This process of recreating my own tool helped me to sort out a few ambiguities that I needed to check with the organisers. It also enabled me to see all the speaker information in a consistent format and work on balance and integration of the story of the event.
The advantage of a simple document was also redundancy. I had the document in the cloud, printed and available on two back up devices. I also made sure I had all the key source materials with me as well. That way I was covered for power failures, late changes and any nasty technology surprises.
Understand What You Want to Say
A chair is there to facilitate the event, not to star in it. My role models were some great chairs and masters of ceremony that I had seen at similar events, particularly Colin James, Anne Bartlett-Bragg, James Dellow and the MC of DoLectures Australia in 2014 Col Duthie. You aren’t hired to draw attention to yourself or deliver long speeches. However as someone who is a continuous voice through the event, there is a chance to tell a story across the two days by drawing connections and framing the speakers. I spent some time considering how what the speakers were addressing related to key themes that I address in my work and this blog. That helped me see that there were consistent themes of transformational change, culture, leadership and a new role for learning in the future of work running through the event. I wanted to share some of my personal purpose & stories of making work more human through drawing out these connections
Part 2 – Creating the Experience
A good chair will help create a great experience for the speakers and the participants at the event. Not everything will go to plan. Nothing will go to time. The role of chair to to help smooth the experience and also to help the participants to weave it together into one learning and collaborative experience.
Stay in Contact with Everyone: Everyone means everyone: the organisers, the AV team, the next speaker, future speakers and audience members. Check-in at breaks and use what you learn to think ahead. Check everyone’s understanding. Get feedback. Make sure everyone is on the same page as to what is happening next. Over communicate. When I had issues with the experience, it was because I didn’t follow this simple rule.
Pay attention: There can be a lot going on. You need to be concentrating for the whole journey of the event. A speaker might make a single comment that helps you to draw together the theme of the event. Time can quickly get away from you. Paying attention helps you to anticipate the speakers who are running behind and those that are ahead. That gives you ways that you can help them and the audience.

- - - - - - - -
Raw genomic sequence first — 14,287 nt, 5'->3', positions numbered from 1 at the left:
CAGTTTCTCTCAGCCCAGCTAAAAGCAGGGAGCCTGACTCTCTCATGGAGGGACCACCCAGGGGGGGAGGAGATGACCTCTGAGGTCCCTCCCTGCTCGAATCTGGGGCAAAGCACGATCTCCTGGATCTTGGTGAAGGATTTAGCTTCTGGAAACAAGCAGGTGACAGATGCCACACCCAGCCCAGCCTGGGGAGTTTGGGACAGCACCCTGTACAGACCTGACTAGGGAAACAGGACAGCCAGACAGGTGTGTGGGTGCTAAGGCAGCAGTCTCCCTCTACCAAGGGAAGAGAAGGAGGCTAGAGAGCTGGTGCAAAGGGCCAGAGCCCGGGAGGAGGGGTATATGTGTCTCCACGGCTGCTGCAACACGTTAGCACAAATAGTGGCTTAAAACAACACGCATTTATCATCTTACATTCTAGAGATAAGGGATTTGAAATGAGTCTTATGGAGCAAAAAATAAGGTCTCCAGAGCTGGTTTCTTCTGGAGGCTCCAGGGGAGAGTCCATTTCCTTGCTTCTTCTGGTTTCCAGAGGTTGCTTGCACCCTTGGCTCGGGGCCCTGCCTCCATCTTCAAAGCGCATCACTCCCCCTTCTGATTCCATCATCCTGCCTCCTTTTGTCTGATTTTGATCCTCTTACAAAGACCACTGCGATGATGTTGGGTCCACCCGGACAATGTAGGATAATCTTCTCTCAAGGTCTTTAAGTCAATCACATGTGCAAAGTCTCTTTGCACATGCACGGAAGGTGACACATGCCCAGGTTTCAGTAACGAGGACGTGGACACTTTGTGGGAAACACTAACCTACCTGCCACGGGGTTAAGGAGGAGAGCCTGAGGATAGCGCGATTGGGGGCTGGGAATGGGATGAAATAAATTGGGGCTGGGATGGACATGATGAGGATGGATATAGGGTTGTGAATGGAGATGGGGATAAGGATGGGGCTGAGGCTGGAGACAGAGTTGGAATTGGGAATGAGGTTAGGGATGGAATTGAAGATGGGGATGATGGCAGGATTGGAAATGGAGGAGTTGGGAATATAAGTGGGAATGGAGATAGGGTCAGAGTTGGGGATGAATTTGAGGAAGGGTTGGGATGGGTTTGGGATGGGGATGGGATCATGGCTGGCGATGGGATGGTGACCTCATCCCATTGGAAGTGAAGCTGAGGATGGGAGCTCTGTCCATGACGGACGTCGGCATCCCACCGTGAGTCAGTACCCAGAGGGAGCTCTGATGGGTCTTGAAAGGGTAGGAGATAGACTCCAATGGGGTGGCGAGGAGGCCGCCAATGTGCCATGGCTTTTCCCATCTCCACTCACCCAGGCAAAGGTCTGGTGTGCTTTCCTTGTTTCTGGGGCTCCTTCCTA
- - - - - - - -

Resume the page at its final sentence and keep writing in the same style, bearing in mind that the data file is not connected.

Roll with the Issues: We lost the time for opening remarks due to late arrivals. I accidentally spoke over an introductory video. Technical issues happened. Changes & corrections were needed throughout the event. Realise that this is all part of the live theatre that is a conference event. Adapt and move on. Whatever you do, don’t panic.
Adapt the Plan: My tool above had room for notes. As you can see there were lots of scrawls. I knew I would need to change what I had to say as I heard the full presentations from the speakers. I knew that if we got behind or ahead then timelines would need to be tweaked to adjust. Some times you will have time to do this in advance and other times you will need to adapt on the fly.
Make connections: Connect ideas. Connect people. Use the social streams around the event to share relevant information to help the speakers and the participants. Help audience members to connect to the speakers. There’s a lot that a Chair can do to assist the event to be a successful one just by bringing people together.
Help Make Sense: Two days of talks, discussions and panels can be overwhelming. However, your role as chair is to help everyone to take away some insight and some themes from the event. Take notes. Digest those notes into themes and share them back to foster further discussion.
These are my notes. What else would you add? I am keen to learn more. Please feel free to comment on twitter or in the comments below.